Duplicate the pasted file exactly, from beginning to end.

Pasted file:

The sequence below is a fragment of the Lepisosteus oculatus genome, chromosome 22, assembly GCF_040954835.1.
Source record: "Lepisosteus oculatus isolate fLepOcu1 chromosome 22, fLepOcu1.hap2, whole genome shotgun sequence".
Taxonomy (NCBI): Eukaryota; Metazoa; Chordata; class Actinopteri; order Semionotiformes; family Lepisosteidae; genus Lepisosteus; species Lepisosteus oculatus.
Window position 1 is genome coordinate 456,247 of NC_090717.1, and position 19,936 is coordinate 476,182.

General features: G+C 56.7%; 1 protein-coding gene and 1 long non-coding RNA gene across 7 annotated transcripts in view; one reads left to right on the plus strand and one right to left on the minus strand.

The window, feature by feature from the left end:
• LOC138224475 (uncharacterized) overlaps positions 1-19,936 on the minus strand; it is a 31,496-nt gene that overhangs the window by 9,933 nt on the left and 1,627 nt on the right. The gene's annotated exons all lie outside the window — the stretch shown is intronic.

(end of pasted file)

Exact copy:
The sequence below is a fragment of the Lepisosteus oculatus genome, chromosome 22, assembly GCF_040954835.1.
Source record: "Lepisosteus oculatus isolate fLepOcu1 chromosome 22, fLepOcu1.hap2, whole genome shotgun sequence".
Taxonomy (NCBI): Eukaryota; Metazoa; Chordata; class Actinopteri; order Semionotiformes; family Lepisosteidae; genus Lepisosteus; species Lepisosteus oculatus.
Window position 1 is genome coordinate 456,247 of NC_090717.1, and position 19,936 is coordinate 476,182.

General features: G+C 56.7%; 1 protein-coding gene and 1 long non-coding RNA gene across 7 annotated transcripts in view; one reads left to right on the plus strand and one right to left on the minus strand.

The window, feature by feature from the left end:
• LOC138224475 (uncharacterized) overlaps positions 1-19,936 on the minus strand; it is a 31,496-nt gene that overhangs the window by 9,933 nt on the left and 1,627 nt on the right. The gene's annotated exons all lie outside the window — the stretch shown is intronic.